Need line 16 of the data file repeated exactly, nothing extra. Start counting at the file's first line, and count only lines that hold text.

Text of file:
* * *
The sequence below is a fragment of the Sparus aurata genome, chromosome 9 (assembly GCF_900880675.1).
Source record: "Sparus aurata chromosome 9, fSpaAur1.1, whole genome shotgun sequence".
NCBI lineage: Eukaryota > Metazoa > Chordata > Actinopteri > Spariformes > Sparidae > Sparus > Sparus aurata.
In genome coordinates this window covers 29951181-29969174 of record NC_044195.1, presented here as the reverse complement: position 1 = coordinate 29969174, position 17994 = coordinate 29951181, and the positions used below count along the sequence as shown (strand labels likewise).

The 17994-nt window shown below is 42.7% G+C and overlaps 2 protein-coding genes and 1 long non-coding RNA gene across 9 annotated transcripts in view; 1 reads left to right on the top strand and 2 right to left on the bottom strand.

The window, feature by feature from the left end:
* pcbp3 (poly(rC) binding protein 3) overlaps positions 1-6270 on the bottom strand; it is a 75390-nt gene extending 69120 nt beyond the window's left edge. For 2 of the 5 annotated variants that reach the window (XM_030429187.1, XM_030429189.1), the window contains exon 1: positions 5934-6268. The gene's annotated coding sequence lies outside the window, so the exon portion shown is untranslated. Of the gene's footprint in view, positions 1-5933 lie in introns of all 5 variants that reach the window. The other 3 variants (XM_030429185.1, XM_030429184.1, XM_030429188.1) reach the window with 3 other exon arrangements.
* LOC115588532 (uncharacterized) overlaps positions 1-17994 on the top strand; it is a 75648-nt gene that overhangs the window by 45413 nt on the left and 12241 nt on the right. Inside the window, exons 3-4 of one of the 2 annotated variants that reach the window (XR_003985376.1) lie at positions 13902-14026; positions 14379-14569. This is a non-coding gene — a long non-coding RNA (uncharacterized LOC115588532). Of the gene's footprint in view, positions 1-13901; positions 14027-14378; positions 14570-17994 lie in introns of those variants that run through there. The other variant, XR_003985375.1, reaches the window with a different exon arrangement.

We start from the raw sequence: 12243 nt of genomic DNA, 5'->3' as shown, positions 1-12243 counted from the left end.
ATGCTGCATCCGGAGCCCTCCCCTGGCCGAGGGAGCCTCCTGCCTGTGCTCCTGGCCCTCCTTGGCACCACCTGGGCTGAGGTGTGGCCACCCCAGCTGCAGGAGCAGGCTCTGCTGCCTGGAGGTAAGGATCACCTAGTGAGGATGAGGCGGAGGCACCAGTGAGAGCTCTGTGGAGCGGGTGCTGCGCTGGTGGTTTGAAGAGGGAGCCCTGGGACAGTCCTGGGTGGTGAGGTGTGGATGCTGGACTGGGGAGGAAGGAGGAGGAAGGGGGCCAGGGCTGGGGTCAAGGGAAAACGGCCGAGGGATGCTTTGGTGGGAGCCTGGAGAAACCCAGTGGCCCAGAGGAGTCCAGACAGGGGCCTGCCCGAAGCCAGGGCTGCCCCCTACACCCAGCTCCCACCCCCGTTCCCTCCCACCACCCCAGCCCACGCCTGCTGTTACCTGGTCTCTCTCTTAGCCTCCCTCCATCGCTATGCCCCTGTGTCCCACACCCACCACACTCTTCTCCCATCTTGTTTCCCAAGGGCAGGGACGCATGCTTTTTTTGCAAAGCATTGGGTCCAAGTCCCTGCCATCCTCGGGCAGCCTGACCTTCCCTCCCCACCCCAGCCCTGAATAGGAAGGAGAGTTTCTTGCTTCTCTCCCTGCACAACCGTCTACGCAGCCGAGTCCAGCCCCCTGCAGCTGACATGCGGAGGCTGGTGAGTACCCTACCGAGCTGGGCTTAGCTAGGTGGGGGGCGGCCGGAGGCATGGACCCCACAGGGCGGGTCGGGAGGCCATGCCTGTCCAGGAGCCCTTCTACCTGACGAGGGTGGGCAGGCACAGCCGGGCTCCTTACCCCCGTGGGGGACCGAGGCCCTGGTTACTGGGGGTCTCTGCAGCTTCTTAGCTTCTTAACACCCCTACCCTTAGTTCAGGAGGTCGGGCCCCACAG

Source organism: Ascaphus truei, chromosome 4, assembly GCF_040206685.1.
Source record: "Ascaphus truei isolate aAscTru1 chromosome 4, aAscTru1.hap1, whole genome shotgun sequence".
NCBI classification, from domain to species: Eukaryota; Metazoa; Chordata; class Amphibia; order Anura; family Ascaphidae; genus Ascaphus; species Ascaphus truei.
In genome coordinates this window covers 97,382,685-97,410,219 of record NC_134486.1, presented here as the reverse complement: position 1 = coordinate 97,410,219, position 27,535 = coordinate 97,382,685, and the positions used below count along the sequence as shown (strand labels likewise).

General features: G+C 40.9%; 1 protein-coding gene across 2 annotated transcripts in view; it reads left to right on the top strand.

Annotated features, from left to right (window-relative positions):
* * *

Annotated features, from left to right (window-relative positions):